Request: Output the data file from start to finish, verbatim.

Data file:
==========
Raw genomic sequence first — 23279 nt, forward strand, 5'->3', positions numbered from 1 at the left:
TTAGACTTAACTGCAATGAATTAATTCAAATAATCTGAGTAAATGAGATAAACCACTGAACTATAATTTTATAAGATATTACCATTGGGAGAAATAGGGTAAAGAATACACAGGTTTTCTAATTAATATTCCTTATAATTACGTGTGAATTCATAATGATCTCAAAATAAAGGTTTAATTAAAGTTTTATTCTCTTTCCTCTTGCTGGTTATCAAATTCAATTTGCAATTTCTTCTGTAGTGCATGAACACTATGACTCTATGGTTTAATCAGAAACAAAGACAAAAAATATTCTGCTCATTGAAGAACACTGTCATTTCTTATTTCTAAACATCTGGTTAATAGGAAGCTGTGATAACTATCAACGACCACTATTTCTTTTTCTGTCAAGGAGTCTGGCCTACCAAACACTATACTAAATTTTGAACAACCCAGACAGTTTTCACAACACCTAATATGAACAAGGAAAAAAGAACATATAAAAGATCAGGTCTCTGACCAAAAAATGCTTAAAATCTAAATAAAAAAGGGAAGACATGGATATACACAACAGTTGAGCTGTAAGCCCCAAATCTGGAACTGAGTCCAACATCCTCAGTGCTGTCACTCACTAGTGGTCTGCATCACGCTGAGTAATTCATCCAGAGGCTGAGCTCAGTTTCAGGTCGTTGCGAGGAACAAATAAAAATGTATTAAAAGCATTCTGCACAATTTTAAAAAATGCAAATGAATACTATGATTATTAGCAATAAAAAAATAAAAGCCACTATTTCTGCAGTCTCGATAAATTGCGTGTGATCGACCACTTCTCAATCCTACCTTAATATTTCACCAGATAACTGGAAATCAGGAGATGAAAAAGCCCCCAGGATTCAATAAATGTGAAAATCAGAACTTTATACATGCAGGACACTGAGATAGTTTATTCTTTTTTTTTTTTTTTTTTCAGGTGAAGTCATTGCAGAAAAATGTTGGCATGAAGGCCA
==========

Raw genomic sequence first — 23279 nt, forward strand, 5'->3', positions numbered from 1 at the left:
TTAGACTTAACTGCAATGAATTAATTCAAATAATCTGAGTAAATGAGATAAACCACTGAACTATAATTTTATAAGATATTACCATTGGGAGAAATAGGGTAAAGAATACACAGGTTTTCTAATTAATATTCCTTATAATTACGTGTGAATTCATAATGATCTCAAAATAAAGGTTTAATTAAAGTTTTATTCTCTTTCCTCTTGCTGGTTATCAAATTCAATTTGCAATTTCTTCTGTAGTGCATGAACACTATGACTCTATGGTTTAATCAGAAACAAAGACAAAAAATATTCTGCTCATTGAAGAACACTGTCATTTCTTATTTCTAAACATCTGGTTAATAGGAAGCTGTGATAACTATCAACGACCACTATTTCTTTTTCTGTCAAGGAGTCTGGCCTACCAAACACTATACTAAATTTTGAACAACCCAGACAGTTTTCACAACACCTAATATGAACAAGGAAAAAAGAACATATAAAAGATCAGGTCTCTGACCAAAAAATGCTTAAAATCTAAATAAAAAAGGGAAGACATGGATATACACAACAGTTGAGCTGTAAGCCCCAAATCTGGAACTGAGTCCAACATCCTCAGTGCTGTCACTCACTAGTGGTCTGCATCACGCTGAGTAATTCATCCAGAGGCTGAGCTCAGTTTCAGGTCGTTGCGAGGAACAAATAAAAATGTATTAAAAGCATTCTGCACAATTTTAAAAAATGCAAATGAATACTATGATTATTAGCAATAAAAAAATAAAAGCCACTATTTCTGCAGTCTCGATAAATTGCGTGTGATCGACCACTTCTCAATCCTACCTTAATATTTCACCAGATAACTGGAAATCAGGAGATGAAAAAGCCCCCAGGATTCAATAAATGTGAAAATCAGAACTTTATACATGCAGGACACTGAGATAGTTTATTCTTTTTTTTTTTTTTTTTTCAGGTGAAGTCATTGCAGAAAAATGTTGGCATGAAGGCCA